I didn’t even get a chance to think about how many guest appearances were on this album until I started writing this review.  From multiple appearances from R&B’s up and comer,The Weekend, all the way to a musical LEGEND, Stevie Wonder, the rotating list of names keeps things fresh without overshadowing or drowning out Aubrey. Also, a lot of unique samples from artists like UGK, Jon-B, and even former Cash Money Millionaire, Juvenile made it in to the final mix. (I believe there’s even an SWV sample heard at the end of the ironically sobering “Shot For Me.”) Hats go off to 40, T-minus, Lex Luger, Boi-1da (who didn’t make much of an appearance besides “Headlines”; It was definitely noticed) and the rest of his production team for a job well done.

A real surprise was the Kendrick Lamar Guest appearance on the “Buried Alive Interlude” which was conveniently tucked after the Youtube cover sensation, “Marvin’s Room.” Admittedly, it flew over my head the first couple of times, but so does most of Kendrick’s stuff—that’s why I like him. One of the better features on the album, it shows the downside of fame for a person who hasn’t quite gotten there yet.  Kendrick is in the process of coming to grips with the sacrifices associated with being successful in the rap game, describing his new found popularity as “the reason why my best friend tell me that she loves me more than life, but I live a double life and have to let her go.”  It is a great change in pace for the album and it’s a perfect set-up for another standout track, “Underground Kings” produced by T-minus.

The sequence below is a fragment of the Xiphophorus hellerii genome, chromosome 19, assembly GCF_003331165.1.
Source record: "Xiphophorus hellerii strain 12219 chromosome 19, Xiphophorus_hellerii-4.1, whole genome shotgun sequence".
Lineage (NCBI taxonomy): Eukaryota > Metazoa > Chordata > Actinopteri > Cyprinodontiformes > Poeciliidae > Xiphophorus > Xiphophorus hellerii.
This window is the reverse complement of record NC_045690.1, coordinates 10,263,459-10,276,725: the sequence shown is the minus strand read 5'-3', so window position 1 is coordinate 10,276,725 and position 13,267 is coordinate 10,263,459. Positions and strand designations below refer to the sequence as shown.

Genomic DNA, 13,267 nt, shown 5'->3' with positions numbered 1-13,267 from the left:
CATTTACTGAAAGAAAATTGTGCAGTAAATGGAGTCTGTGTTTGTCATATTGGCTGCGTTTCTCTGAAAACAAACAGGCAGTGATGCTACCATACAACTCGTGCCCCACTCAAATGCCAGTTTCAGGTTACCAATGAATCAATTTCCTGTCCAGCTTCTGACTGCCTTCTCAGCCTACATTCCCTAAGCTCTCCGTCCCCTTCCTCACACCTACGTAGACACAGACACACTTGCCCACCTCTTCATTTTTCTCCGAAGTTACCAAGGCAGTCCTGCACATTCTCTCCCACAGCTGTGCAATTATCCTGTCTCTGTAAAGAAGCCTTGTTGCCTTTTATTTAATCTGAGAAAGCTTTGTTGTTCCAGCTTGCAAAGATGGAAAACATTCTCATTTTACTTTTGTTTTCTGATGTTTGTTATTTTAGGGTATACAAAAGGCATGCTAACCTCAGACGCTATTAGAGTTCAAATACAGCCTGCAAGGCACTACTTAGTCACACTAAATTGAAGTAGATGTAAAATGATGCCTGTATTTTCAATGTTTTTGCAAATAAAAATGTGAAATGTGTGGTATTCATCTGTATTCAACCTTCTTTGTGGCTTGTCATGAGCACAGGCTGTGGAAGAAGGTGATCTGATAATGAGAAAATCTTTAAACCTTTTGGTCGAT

A cool highlight for me would be the title track “Take Care’ featuring Pop’s finest, Rihanna. On this contagious too- perfect-to-not-be-a-single track, Drake boasts that in spite of “dealing with a heart that [he] didn’t break,” he’ll do what he can to take care of his girl. Regardless of what may (or may not) be going on between the two behind the scenes, they have the perfect chemistry on tracks, which we have seen before on Rihanna’s smash, “What’s my name?”


WHATEVER it is that they are doing, it’s working. Could it be reflective of the relationship between the two? Who knows? Lord Knows.

Wait for it, wait for it…